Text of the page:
Strategy and the Strategist: How it Matters Who Develops the Strategy
32 Pages Posted: 25 Jan 2014 Last revised: 19 Jul 2016
Date Written: July 2, 2016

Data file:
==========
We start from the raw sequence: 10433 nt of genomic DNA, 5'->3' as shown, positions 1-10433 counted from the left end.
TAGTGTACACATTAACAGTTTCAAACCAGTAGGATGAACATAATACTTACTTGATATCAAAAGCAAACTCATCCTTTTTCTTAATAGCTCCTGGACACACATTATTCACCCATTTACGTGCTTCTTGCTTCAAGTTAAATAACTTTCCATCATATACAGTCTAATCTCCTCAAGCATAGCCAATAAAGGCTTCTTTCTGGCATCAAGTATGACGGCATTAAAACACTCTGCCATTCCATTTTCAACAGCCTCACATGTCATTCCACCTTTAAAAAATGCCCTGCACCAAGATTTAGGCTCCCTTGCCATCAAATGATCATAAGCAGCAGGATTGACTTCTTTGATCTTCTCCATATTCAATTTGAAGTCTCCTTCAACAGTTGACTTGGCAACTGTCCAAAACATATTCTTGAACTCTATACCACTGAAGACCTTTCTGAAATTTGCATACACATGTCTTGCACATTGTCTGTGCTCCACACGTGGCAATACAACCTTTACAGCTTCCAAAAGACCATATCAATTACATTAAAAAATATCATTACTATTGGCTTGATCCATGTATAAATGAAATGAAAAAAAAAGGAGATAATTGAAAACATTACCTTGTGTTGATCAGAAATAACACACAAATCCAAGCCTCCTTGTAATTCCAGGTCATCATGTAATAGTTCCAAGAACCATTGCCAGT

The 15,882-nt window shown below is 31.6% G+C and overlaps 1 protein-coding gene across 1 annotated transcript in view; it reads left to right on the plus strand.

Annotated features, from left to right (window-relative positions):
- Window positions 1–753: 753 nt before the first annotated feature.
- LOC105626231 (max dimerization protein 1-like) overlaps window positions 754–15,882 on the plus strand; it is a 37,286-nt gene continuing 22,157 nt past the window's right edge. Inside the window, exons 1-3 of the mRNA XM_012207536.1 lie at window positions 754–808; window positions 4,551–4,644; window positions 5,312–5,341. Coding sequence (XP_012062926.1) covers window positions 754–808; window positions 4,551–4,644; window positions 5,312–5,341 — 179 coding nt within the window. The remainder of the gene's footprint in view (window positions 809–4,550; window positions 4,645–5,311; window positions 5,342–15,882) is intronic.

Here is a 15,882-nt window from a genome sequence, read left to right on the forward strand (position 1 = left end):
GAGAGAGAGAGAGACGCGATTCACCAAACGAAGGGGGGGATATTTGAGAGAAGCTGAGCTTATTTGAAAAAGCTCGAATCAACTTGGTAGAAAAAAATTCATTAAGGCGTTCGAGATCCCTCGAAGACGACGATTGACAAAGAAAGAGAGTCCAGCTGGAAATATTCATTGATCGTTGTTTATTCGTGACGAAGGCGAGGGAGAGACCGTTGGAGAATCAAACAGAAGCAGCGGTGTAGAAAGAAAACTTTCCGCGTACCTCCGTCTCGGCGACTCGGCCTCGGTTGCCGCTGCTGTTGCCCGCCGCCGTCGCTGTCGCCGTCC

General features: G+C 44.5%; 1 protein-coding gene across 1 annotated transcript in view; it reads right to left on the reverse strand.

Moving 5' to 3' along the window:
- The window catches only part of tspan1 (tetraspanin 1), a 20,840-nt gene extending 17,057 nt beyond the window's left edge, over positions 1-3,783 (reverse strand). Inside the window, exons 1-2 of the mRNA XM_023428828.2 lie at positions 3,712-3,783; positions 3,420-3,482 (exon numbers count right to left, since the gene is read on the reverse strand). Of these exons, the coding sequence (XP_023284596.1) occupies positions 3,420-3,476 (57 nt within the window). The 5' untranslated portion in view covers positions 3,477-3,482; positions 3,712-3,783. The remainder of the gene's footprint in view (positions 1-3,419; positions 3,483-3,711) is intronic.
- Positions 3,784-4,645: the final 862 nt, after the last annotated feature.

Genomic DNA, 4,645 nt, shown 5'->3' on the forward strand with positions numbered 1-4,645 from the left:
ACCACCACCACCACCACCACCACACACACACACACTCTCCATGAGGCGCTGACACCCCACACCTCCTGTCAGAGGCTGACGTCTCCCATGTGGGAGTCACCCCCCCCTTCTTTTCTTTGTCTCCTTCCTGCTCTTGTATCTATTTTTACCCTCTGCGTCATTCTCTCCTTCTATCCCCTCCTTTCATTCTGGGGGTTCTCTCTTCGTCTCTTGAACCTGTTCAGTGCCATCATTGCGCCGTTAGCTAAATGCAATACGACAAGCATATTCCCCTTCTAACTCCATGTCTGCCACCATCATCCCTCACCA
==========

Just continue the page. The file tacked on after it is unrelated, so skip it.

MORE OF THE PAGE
This paper addresses primarily two questions. First, when or why should a company’s strategy be developed by its CEO versus by some outside analyst or other insider? Second, how does strategy, properly defined, interact with vision (in the sense of a strong belief) about various decisions? In the process, the paper also identifies three new criteria that make a decision strategic and derives two new explanations why strategies often reflect the background of the strategist. The paper studies these questions using a (new) functional definition of strategy as ‘the smallest set of choices to optimally guide the other choices.’ With regard to the first question – when or why should a company’s strategy be developed by its CEO – the paper shows that strategy formulation by the CEO (or by a strategist with control over the right decisions) leads to both a better strategy and better execution when the strategic decision is controversial. With regard to the second question, the paper shows that a strategist’s vision (as a strong belief) may improve implementation, but only if two conditions are met: the strong belief must be about a strategic decision and that decision must be controlled by the strategist. Vision about non-strategic decisions may in fact hurt the strategy’s implementation.
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